Four Black women have filed lawsuits against L’Oréal and other companies claiming that their chemical hair-straightening products have caused them to develop uterine cancer, among other severe health problems.
Rhonda Terrell, 55, told NBC News that she used chemical hair straighteners from age 8 to her late 30s or early 40s. She was diagnosed with an aggressive form of uterine cancer that has since spread to her abdomen and liver and underwent a hysterectomy along with chemotherapy.
“If I had known all those years ago, if they had a warning on the box to say this could cause cancer, I wouldn’t have used it,” Terrell told the outlet. “And I want to hold them accountable because I have granddaughters.”
Additionally, Bernadette Gordon, 49 — who used chemical hair straighteners from around 1983 to 2015 — believes the products caused her to develop uterine and breast cancer, per NBC. She said the “devastating” experience resulted in her undergoing a hysterectomy and double mastectomy, along with months of chemotherapy.
Rugieyatu Bhonopha, 39, and Jenny Mitchell, 32, were the other two women who filed lawsuits. They both also underwent hysterectomies after being diagnosed with uterine cancer.
“It’s a hard thing to have to come to the realization that you’re dealing with fibroids, pregnancy loss,” Bhonopha said, NBC reports. “And you had no inkling that these products were dangerous, you didn’t know that any of these harmful products were in it. Obviously, you wouldn’t have used them if you knew.”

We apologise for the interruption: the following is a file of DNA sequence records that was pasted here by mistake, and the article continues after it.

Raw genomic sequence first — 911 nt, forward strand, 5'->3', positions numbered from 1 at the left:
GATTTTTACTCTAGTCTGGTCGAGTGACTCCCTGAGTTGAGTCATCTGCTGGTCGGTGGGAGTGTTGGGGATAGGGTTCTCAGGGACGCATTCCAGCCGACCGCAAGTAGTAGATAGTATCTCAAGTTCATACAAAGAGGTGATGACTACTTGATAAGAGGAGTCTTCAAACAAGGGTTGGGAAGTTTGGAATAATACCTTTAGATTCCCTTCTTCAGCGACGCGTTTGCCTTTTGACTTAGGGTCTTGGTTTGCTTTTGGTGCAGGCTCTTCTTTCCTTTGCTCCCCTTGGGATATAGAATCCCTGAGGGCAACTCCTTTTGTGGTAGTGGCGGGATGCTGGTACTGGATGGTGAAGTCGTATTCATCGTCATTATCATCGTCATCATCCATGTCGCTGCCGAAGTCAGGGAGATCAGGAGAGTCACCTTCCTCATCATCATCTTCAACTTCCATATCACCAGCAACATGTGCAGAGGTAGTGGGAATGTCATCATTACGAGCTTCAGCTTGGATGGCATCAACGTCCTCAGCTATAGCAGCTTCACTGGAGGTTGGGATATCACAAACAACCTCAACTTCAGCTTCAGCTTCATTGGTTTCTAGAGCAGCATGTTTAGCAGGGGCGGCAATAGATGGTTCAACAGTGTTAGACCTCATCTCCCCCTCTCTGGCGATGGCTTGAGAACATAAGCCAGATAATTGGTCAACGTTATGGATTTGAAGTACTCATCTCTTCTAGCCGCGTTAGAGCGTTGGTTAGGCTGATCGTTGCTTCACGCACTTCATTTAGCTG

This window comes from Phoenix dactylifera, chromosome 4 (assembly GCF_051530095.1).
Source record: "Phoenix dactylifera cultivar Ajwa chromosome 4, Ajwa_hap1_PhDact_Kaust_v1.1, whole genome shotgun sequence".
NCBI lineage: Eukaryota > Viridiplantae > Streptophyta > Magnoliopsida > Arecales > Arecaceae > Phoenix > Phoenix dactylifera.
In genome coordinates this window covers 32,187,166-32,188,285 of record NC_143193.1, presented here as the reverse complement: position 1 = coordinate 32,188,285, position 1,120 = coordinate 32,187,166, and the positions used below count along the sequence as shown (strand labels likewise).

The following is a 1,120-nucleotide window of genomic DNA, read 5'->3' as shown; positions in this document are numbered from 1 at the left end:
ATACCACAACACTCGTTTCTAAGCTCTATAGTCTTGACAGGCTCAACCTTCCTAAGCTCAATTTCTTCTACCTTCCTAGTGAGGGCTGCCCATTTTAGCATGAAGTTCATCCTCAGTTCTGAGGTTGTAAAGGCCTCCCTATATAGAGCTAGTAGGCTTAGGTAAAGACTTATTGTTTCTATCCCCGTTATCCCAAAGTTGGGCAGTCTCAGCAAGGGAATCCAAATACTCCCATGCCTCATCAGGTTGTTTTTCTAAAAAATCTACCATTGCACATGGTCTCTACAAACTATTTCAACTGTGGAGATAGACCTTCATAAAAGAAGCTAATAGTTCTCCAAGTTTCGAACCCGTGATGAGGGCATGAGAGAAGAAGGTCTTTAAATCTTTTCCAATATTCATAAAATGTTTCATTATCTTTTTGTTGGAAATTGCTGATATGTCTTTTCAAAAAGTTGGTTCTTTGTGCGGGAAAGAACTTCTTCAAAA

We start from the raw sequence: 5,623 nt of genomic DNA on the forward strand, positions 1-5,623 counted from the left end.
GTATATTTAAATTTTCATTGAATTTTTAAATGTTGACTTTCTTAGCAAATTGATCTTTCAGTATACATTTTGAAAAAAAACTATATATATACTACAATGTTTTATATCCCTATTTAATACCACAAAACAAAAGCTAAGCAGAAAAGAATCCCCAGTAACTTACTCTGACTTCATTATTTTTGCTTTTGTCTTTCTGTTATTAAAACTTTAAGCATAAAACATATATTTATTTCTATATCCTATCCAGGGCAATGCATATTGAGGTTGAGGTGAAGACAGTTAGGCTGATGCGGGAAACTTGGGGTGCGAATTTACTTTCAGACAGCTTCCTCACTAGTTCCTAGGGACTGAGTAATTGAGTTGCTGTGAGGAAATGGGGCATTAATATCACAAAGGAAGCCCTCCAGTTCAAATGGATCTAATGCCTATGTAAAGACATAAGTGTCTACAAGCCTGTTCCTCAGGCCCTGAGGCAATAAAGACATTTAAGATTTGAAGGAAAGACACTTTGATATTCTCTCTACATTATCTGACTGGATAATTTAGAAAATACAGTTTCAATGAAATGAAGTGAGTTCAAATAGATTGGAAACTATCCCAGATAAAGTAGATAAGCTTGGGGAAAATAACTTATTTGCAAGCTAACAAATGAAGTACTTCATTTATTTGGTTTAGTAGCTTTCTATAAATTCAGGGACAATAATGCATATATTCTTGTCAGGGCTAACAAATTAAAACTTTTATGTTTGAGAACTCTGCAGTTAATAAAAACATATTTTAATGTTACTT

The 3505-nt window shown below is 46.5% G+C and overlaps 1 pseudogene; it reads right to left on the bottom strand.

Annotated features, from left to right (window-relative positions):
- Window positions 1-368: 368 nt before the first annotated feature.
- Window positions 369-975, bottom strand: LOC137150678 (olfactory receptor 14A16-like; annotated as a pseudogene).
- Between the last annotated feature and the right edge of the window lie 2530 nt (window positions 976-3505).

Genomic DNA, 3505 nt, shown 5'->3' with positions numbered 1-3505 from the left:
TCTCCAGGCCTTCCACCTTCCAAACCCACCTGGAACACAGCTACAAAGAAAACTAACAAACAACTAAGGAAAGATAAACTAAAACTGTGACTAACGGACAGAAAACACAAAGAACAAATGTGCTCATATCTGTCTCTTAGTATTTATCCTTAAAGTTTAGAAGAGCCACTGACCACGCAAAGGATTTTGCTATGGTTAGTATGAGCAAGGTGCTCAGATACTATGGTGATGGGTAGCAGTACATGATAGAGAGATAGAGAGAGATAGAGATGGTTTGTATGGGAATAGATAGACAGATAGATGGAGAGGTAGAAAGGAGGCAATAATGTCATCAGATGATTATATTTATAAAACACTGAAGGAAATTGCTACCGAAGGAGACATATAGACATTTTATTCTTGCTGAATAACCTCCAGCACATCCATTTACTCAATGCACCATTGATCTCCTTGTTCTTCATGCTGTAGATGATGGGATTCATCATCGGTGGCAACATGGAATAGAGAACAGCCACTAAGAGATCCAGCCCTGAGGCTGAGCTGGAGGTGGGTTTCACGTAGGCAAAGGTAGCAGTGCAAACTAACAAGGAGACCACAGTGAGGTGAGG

The lawsuits come after a new study published last month by the National Institutes of Health found that women who use hair-straightening chemicals are more than twice as likely to develop uterine cancer than those who don’t.
Health experts warned that Black women may be affected more due to higher use of chemical hair-straightening products than their counterparts. About 60% of the study participants who reported using straighteners in the previous year were self-identified Black women.
“Because Black women use hair straightening or relaxer products more frequently and tend to initiate use at earlier ages than other races and ethnicities, these findings may be even more relevant for them,” said Dr. Che-Jung Chang, author of the study and research fellow in the NIEHS Epidemiology Branch.
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According to NBC, all of the women in the lawsuit said they were unaware that using chemical hair straighteners put them at higher risk of cancer until the study was published. The lawsuits also reportedly claim the products’ packaging didn’t state any risk.
L’Oréal said in a statement to the outlet that it is “confident in the safety of our products and believe the recent lawsuits filed against us have no legal merit.”
“L’Oréal upholds the highest standards of safety for all its products,” the company said. “Our products are subject to a rigorous scientific evaluation of their safety by experts who also ensure that we follow strictly all regulations in every market in which we operate.”
While the NIH study did not analyze specific brands or ingredients, it stated that several chemicals have been found in straighteners — such as parabens, bisphenol A, metals, and formaldehyde — that could be contributing to the increase in uterine cancer risk after being absorbed through the scalp.